At the half of the first turn the shell is in opposite position to the beginning of the rotation process, and the initially superior face of the shell is now the inferior one. The stress values at this face are negative and their values are depicted in Figure 10. The difference in stress magnitude from the first deformed configuration and this one is due to the normal traction force that increases the values in Figure 8 and decreases the absolute values in Figure 10.

At three quarters of the first turn the stress values are the ones depicted in Figure 11, exactly as expected.

Finally, after a complete revolution the stress values depicted in Figure 12 are exactly the same ones present in Figure 8. Ninety nine more turns were performed, and the results are repeated for each turn, revealing the total objectiveness of the generalized vector mapping.

##### 9.2. Shear and Volumetric Locking Analysis

This example is extracted from Bucalem et al. [26] and is a benchmark to check FEM formulations regarding shear and volumetric locking. It is an important example as the solution for plates is very sensitive to the Poisson Ratio, and some shell theories fail to reproduce the analytical solution by the presence of shear locking. It is the analysis of a simple supported square plate subjected to a static transverse concentrated load at its center. The numerical results are compared with the analytical solution obtained using Navierâ€™s series for Kirchhoff plate theory. The thin plate geometry is depicted in Figure 13.

The adopted physical data are , , , and varying from 0 to 0.5. The applied load is . In Figure 14 the results obtained using the presented improved formulation are compared to the analytical solution and the solution for constrained linear rate of thickness variation. This last situation is called simply six-parameter shell formulation.

As one can observe the presented formulation is free from shear and volumetric locking and reproduces perfectly the analytical solution. For more examples regarding the shear locking free behavior of the proposed kinematics one is referred to Coda and Paccola [23, 24], where an extensive static analysis for a six parameter shell element is presented.

##### 9.3. Pinched Cylinder with Rigid Diaphragms (Static)

This benchmark consists in a cylinder with rigid diaphragms pinched by concentrated loads at two opposite points at its top and bottom, see Figure 15. The adopted discretization (â€‰mesh) is also depicted in Figure 15 comprising 1045 nodes. This example is also used to test the formulation regarding shear and Poisson locking. It should be noted that if a formulation suffers from any locking the correct results cannot be achieved. The use of symmetry can hide some buckling modes of the problem; however, to compare with the reference papers the symmetry is assumed. The number of modes one can get with accuracy (excluding nonsymmetric ones) is about 30 for a total of 220 node for the total circumference and cubic approximations. The results are compared to the ones achieved by Sansour and Kollmann [27] with a mesh of 1681 nodes. Taking advantage of symmetry only one octant of the cylinder is discretized. The adopted physical parameters are: , , , . Two values are adopted for the Poisson ratio, and , respectively, in order to check the locking free behavior of the presented formulation.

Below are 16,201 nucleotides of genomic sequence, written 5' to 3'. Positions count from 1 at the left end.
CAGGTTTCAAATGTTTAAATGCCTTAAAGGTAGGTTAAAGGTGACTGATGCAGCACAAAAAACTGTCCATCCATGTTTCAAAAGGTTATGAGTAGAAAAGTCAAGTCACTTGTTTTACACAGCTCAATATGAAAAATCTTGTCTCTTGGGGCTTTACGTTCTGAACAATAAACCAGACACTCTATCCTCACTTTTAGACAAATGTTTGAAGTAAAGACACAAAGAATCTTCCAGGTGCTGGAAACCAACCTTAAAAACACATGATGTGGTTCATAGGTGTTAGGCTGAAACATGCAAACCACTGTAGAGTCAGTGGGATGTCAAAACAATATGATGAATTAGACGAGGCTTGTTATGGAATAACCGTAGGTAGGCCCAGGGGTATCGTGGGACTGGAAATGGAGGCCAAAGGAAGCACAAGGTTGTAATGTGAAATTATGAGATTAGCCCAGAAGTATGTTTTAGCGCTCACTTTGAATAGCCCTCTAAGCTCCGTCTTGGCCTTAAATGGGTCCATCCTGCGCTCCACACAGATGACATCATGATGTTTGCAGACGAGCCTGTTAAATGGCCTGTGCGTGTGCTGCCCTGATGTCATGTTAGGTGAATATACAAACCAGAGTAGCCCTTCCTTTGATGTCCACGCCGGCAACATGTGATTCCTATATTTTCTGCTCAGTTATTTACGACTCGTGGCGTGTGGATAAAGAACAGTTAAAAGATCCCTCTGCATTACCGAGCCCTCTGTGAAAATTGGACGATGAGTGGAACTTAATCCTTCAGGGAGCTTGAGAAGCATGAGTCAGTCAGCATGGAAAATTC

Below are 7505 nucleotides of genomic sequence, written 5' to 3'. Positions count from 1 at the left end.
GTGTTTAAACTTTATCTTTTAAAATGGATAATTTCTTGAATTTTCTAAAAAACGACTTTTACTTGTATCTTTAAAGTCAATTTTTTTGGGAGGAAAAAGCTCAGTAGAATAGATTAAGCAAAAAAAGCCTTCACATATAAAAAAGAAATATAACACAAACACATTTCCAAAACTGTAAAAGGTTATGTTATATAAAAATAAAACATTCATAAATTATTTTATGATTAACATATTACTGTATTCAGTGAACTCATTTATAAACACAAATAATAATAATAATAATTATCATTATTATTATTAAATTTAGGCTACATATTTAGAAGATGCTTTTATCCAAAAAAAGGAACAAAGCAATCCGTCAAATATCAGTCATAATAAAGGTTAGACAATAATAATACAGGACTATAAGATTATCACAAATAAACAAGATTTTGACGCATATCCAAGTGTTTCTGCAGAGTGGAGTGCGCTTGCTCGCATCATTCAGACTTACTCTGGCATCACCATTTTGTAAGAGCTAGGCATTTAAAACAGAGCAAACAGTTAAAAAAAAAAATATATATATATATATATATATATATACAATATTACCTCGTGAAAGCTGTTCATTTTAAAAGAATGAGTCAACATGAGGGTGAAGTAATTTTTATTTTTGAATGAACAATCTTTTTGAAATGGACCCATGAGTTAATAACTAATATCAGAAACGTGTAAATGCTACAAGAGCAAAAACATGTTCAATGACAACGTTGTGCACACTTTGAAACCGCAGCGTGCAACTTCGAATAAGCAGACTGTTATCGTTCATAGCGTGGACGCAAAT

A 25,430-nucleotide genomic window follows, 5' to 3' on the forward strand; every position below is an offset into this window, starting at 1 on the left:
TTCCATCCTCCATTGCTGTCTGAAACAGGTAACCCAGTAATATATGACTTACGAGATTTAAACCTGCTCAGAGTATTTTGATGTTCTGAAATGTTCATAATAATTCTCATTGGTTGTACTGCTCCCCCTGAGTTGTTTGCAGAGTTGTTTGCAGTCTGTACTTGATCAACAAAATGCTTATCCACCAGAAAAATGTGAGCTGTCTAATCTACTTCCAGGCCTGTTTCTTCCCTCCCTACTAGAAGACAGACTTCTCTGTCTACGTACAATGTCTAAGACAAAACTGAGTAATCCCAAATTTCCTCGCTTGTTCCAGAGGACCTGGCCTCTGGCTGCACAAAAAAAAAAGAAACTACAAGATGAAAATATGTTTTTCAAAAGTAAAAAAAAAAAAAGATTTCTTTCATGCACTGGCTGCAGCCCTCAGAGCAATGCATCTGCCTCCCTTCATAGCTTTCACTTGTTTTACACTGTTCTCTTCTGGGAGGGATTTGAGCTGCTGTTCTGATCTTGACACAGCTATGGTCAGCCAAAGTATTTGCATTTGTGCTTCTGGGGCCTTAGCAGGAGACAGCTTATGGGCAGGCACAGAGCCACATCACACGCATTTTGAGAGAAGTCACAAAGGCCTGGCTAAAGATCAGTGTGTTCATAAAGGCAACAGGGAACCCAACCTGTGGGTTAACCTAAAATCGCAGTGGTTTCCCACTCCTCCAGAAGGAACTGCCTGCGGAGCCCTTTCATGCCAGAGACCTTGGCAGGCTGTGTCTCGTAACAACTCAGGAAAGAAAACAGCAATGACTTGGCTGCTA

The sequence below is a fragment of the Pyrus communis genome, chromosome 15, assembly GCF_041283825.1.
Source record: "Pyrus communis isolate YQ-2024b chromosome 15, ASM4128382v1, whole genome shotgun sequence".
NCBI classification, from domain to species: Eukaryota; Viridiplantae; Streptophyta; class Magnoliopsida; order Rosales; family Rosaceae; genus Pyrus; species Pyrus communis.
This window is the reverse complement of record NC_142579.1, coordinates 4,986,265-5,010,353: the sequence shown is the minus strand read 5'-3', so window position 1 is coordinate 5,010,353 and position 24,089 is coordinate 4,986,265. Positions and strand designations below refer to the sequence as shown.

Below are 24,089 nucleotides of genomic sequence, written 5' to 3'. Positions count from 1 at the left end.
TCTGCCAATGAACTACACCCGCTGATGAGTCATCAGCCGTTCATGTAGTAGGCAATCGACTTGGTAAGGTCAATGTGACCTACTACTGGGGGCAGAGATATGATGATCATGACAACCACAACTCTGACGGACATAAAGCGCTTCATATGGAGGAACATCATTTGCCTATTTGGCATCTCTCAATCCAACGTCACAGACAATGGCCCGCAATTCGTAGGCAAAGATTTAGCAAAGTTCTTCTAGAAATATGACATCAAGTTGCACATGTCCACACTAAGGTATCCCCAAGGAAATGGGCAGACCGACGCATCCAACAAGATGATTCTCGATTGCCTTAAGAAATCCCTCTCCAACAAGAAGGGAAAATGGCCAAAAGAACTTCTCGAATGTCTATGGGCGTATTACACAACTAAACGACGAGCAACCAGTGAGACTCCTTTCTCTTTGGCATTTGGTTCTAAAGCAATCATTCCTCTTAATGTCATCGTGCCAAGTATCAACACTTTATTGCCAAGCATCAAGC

The problem is solved with the proposed formulation following two strategies. The first, called 7 parameters, does not constrain the linear rate of thickness. The second, called 6 parameters, totally constrains the linear rate of thickness variation. In Figure 16 the results for are compared with Sansour and Kollmann [27] that employed an enhanced strain quadrilateral element. As one can see the formulation proposed here can capture the flexibility of the pinched shell for even if the linear rate of thickness variation is totally constrained. A formulation suffering of shear locking is not able to run this example.

In Figure 17, the behavior of the proposed formulation (with the seventh parameter constrained or not) is depicted for . The reference value for this figure is the seven parameter result with . As expected, the proposed formulation does not lock for large Poisson ratio. However, the results for the totally constrained rate of thickness variation lock completely. Shell formulations based on six parameters and full constitutive relations can be free from shear locking, but not from Poisson locking.

From this result it is obvious that the positional improved formulation based on generalized vectors, together with high-order curved elements, is able to solve geometrically nonlinear shell problems with precision and reduced mesh. Additional and practical information is that the pinched cylinder benchmark problem is not very sensitive to the Poisson ratio intensity.

##### 9.4. Linear Momentum Conservation